Shape of Light: Defining Photographs from the Frances Lehman Loeb Art Center
Shape of Light: Defining Photographs from the Frances Lehman Loeb Art Center will be on view September 20 - December 15, 2019 at Vassar College’s Frances Lehman Loeb Art Center, in the temporary exhibition galleries, the Hoene Hoy Photography Gallery, and a portion of the 20th-century galleries which will feature large-scale work. A reception will take place on Saturday, October 12, at 4:00pm followed by a lecture in Taylor Hall, Room 102 at 5:30pm.
The exhibition, curated by Mary-Kay Lombino, represents a survey of the Art Center’s renowned collection of nearly 4,500 photographs, and will be the centerpiece of the 2019 celebration of 20 years of commitment and generosity from the Loeb’s Advisory Council for Photography, which supports both acquisitions and programs.
Shape of Light, one of the first of its kind at the Art Center, will highlight Vassar College’s dedication to photography by uncovering fresh, intriguing perspectives on the collection’s unique character, depth, and diversity. Comprising 125 works throughout five galleries, the exhibition brings disparate images into conversation with one another. While most of the photographs in the exhibition are conceived as works of fine art, a selection of documentary and vernacular photographs allows for a striking point of comparison.
Based not on chronology or theme, the extensive exhibition instead seeks new insights into well-known artists’ work from the 19th-century genesis of photography through the present by featuring lesser-known images and recently acquired works never before exhibited in the Art Center’s galleries.
Spanning the history of the medium, the exhibition includes numerous types of photographic images from daguerreotypes and gelatin silver prints to large-scale Polaroids and color prints created digitally. Among the artists represented are Berenice Abbott, Diane Arbus, Richard Avedon, Henri Cartier-Bresson, Marie Cosindas, Rineke Dijkstra, Walker Evans, Lee Friedlander, Nan Goldin, Katy Grannan, Lewis Hine, Candida Höfer, Gertrude Käsebier, André Kertész, Dorothea Lange, Helen Levitt, Danny Lyon, Vivian Maier, Robert Mapplethorpe, Duane Michals, Gordon Parks, Lucas Samaras, August Sander, Cindy Sherman, Alfred Stieglitz, Edward Steichen, Stephen Shore, Malick Sidibé, Aaron Siskind, Edward Weston, Margaret Bourke-White, and Garry Winogrand among many others.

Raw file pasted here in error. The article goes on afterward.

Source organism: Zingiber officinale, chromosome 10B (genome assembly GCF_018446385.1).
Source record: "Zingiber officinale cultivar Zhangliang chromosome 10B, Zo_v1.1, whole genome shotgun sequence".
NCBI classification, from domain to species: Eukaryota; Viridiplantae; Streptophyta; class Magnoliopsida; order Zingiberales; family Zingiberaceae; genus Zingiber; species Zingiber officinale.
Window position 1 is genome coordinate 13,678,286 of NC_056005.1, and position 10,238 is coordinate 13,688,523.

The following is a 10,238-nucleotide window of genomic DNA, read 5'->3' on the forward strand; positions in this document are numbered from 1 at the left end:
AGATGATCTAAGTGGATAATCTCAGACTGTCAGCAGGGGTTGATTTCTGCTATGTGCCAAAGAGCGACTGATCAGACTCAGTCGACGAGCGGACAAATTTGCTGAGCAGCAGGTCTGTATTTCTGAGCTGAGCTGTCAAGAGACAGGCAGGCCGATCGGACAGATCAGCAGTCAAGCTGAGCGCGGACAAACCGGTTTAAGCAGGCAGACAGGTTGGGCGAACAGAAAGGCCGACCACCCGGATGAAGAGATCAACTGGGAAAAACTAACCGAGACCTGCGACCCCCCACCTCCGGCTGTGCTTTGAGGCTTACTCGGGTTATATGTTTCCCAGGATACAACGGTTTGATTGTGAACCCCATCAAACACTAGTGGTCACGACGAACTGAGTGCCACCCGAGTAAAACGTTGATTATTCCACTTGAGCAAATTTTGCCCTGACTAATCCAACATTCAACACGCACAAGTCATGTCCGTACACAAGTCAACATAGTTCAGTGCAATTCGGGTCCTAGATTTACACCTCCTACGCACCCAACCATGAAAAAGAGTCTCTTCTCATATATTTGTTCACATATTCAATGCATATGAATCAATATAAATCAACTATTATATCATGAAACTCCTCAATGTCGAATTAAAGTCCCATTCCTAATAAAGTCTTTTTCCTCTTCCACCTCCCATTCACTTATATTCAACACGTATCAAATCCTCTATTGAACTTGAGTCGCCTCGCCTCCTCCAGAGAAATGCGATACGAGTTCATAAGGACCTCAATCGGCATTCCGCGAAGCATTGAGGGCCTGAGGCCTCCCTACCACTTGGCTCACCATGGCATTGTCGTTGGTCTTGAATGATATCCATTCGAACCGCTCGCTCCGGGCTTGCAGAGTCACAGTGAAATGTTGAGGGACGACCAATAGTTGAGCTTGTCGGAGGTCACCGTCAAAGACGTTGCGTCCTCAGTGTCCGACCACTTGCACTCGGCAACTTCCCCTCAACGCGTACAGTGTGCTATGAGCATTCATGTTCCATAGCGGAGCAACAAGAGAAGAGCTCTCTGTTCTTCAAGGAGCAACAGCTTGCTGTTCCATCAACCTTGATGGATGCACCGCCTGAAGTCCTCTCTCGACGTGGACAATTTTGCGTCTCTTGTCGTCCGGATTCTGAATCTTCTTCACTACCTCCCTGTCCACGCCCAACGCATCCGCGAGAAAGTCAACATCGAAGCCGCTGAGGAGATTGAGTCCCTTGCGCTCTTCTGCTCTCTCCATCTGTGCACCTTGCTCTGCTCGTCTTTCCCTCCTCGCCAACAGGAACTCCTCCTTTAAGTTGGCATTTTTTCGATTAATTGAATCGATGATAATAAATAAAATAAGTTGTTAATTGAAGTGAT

Shape of Light is supported by The Robert Mapplethorpe Foundation, Charina Foundation, and the Hoene Hoy Photography Endowment with additional gifts from Michael and Joyce Axelrod, James Kloppenburg, Elizabeth Cabot Lyman, and Bryna Sweedler.
Opening reception and lecture
Saturday, October, 12
- 4:00pm reception in Art Center Atrium and Galleries
- 5:30pm lecture TBD, Taylor Hall, Room 102
Sunday, October 13, 2:00-4:00pm
Children and their families can enjoy a range of ongoing hands-on art activities inspired by the works on view, and child-friendly interactive “mini-tours” of the galleries will be offered throughout the afternoon as well. Activities will make use of several different art mediums, including simple photographic techniques. Best suited for ages 5–10, the program is free and no reservations are required; participants can drop in at any time.
Thursday, November 7, 5:30pm
Photographers have been drawn to document the Appalachian region's people and culture for well over a hundred years. While many images—particularly those taken by outsiders during President Lyndon Johnson's "War on Poverty" in the 1960s—cemented a visual idea of Appalachia as a place only of dire deprivation, the stories told through both historic and contemporary photographs of the region are much more diverse and nuanced. This program will explore several photographs of the region held in the permanent collection of the Frances Lehman Loeb Art Center, and is one of many programs coordinated by the Poughkeepsie Public Library District as part of the “Big Read” project. More information on the Big Read calendar of events, all related to Appalachia,
Curator’s Gallery Talk
Thursday, November 21, 5:00pm
In the first hour of Late Night at the Lehman Loeb, curator Mary-Kay Lombino will give a tour through the galleries and discuss individual works and themes in the Shape of Light exhibition.
About the Frances Lehman Loeb Art Center
The Frances Lehman Loeb Art Center was founded in 1864 as the Vassar College Art Gallery. The current 36,400-square-foot facility, designed by Cesar Pelli and named in honor of the new building's primary donor, opened in 1993. Vassar was the first U.S. college founded with an art museum as a part of its original plans, and at any given time, the Permanent Collection Galleries of the Art Center feature approximately 350 works from Vassar's extensive collections. The Art Center's collections chart the history of art from antiquity to the present and comprise over 21,000 works, including paintings, sculptures, drawings, prints, photographs, and ceramic wares. Notable holdings include the Warburg Collection of Old Master prints, an important group of Hudson River School paintings given by Matthew Vassar at the college's inception, and a wide range of works by major European and American 20th-century painters.
Admission to the Frances Lehman Loeb Art Center is free and all galleries are wheelchair accessible. The Art Center is open to the public Tuesday, Wednesday, Friday, Saturday, 10:00am–5:00pm; Thursday, 10:00am–9:00pm; and Sunday, 1:00–5:00pm. Located at the entrance to the historic Vassar College campus, the Art Center can be reached within minutes from other Mid-Hudson cultural attractions, such as Dia:Beacon, the Franklin Roosevelt and Eleanor Roosevelt national historic sites and homes, and the Vanderbilt mansion. For additional information, the public may call (845) 437-5632 or visit fllac.vassar.edu.